'India has been cleaved into two by a government that has shown amazing consistency in cleaving.'
'One India is gasping for life, and the other is doing yoga and clapping from balconies and WhatsApp groups,' observes Debashish Chatterjee.
Illustration: Uttam Ghosh/Rediff.com
Cancellations, confusion and chaos on the first day of flights reopening after they were shut two months ago.
Special trains being run to take back the stranded workers delayed by days and needing to be 're-routed' when other passenger trains aren't even running. Passengers dying.
An economy, that was thriving a decade ago, on ventilator in ICU.
An economic stimulus package, unveiled over days like a Netflix show, that offers little apart from loans.
The spike of novel coronavirus cases touching new highs every day, with cities such as Ahmedabad and Mumbai struggling.
If you ask what the lockdown -- the most stringent in the world -- has achieved in India, the four sentences above probably make up the short answer.
Sure, the lockdown has also had us see movie stars wash their hands, some of us have discovered the joys of cooking, connected with our inner souls and reconnected with abandoned hobbies.
It has made us type 'nature is healing' after watching photographs of snow-capped mountains visible from Saharanpur in Uttar Pradesh and Mount Everest visible from Sitamarhi in Bihar.
And, yes, the lockdown has probably kept the number of COVID-19 cases lower than what it would have been.
However, epidemiologists and infectious disease specialists have been screaming from rooftops that a lockdown can only buy time.
To set up specialised treatment facilities, to put in place an army of contact tracers and testing personnel with adequate PPE (personal protective equipment) kits.
To test, isolate, treat, and let life resume.
Else, cases will spike when -- whenever -- the lockdown is lifted.
A cursory glance through what other countries have done -- and what Kerala is being lauded globally for -- bears testimony to that.
The South Korean model -- where you can get yourself tested for the novel coronavirus at drive-ins where you don't even have to get out of the car -- has also been much discussed.
But the experiences of countries such as Vietnam and Japan also hold lessons for us because their reality is closer to ours.
Tokyo is one of the most congested cities in the world, and it has not had a lockdown.
India has had two months of a lockdown declared at four-hour notice, and obeyed it exceptionally for an inherently chaotic country.
Millions of people -- please don't call them migrant workers if you believe India is one -- have been displaced, hundreds have died trying to get home.
How many hospitals have been built?
How easy is it to get a COVID-19 test done?
Is there a plan on how India will reopen?
How many people have lost their jobs?
At present, India has been cleaved into two by a government that has shown amazing consistency in cleaving.
One India is gasping for life, and the other is doing yoga and clapping from balconies and WhatsApp groups.
'The migrant workers' issue is a mess, let us not talk about that. Thankfully it does not affect us. But we have to help the government. We should extend the ban on maids even after the lockdown lifts on May 31.'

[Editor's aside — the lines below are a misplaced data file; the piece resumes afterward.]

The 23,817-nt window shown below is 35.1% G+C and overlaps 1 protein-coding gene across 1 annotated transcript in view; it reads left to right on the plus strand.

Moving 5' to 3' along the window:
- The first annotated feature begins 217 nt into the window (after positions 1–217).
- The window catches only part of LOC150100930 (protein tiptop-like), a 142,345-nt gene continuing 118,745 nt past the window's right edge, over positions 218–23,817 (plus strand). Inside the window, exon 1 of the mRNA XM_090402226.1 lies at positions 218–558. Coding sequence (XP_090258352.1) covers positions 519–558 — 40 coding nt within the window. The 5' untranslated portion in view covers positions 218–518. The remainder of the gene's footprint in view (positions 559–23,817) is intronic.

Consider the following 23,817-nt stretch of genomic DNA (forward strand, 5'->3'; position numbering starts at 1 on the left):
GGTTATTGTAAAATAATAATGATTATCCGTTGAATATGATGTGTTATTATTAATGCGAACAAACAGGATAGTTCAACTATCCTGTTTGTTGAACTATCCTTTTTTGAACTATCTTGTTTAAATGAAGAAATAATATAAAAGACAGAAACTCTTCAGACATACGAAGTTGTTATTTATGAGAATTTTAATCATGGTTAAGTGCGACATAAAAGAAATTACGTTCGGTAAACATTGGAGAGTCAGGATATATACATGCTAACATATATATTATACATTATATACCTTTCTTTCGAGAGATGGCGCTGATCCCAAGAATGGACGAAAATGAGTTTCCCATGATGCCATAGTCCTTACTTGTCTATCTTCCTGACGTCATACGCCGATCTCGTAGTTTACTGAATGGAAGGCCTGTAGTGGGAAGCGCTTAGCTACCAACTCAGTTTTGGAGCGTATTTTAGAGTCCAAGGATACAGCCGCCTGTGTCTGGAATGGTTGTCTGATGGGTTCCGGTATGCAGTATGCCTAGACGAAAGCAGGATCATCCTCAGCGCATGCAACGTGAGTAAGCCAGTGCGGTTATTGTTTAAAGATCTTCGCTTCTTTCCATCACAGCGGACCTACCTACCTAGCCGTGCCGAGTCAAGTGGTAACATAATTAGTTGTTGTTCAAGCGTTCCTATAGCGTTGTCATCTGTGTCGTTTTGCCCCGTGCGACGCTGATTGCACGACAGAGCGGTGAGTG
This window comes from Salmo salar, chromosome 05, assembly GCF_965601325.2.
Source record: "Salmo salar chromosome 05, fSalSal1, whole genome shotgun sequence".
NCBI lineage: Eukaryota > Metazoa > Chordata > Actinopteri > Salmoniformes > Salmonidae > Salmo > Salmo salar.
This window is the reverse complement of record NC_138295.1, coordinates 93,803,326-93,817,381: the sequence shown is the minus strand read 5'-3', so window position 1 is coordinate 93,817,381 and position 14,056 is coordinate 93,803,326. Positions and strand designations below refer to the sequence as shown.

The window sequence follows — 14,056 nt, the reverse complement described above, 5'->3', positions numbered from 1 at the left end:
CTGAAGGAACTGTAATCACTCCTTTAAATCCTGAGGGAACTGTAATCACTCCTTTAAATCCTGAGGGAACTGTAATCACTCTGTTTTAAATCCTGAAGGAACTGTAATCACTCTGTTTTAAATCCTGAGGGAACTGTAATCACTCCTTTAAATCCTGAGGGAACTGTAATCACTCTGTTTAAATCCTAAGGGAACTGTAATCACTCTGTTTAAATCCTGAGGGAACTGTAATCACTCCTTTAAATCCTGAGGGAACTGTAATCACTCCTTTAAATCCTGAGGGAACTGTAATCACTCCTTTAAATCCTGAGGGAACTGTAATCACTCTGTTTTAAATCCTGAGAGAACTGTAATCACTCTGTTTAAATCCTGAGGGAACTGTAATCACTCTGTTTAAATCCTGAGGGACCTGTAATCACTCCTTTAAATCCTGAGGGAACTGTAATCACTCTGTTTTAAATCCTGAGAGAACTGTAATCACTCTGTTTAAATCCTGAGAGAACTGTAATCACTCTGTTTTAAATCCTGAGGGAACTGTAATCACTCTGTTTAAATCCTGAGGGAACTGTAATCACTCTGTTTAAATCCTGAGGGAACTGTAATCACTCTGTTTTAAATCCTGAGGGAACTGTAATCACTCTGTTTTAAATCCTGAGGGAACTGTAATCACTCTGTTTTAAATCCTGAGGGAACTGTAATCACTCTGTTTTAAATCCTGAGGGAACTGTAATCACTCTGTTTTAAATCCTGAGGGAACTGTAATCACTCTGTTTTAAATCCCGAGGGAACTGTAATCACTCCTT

That's what a person wrote in the WhatsApp group of a residential complex in a city. It could have been any Indian city. It just goes to show how successfully the dispensation has transferred the responsibility of public health to the public.
In other words, yet another masterstroke.
On Twitter, a person has put up the video of his reporting manager telling him over a WhatsApp call to resign.
The victim, who said he had worked for a year at one of those big brands that have their fingers in everything from real estate to microfinance, tagged quite a few minister's handles, including the prime minister's.
What the poor fellow probably didn't know is that what he has been served is the modus operandi for most layoffs in corporate India. You are asked to resign.
It's an offer you can't refuse. Murder, turned into suicide. No trace of blood.
It is inhuman to fire people in the middle of a lockdown, but companies across the spectrum are doing it, including a bleeding-heart, fiercely anti-Narendra Modi newspaper.
While millions trudge the highways and thousands lose their jobs and livelihoods, instead of even trying to boost up healthcare facilities, the government has been going after dissenting voices.
It has shown absolutely no empathy towards the millions of people stranded due to the lockdown, who are now getting home or dying on the way, and adding to COVID-19 cases in their home states.
It told the Supreme Court that there were no more migrant labourers walking. Jharkhand alone, meanwhile, was bracing for 7.5 lakh people to return.
If we, the ones who are dialling in what we need, think that such a massive migration of people will not affect us we are living in la la land.
The lash of the lockdown will be felt long after it is over, it is time to urgently end it.
Use the PMCares fund -- and every other fund available -- instead to ramp up testing, isolation and treatment centres.
Set up a health-care army. Have a plan in place for how to reopen, communicate that clearly to the people. Spell out the new reality.
That would take visionary leadership.
Unfortunately, we are satisfied with being locked down at home, safe, and binge-watching shows on streaming networks. Till we get that call ourselves.
We, the people of la la land.
Production: Rajesh Alva/Rediff.com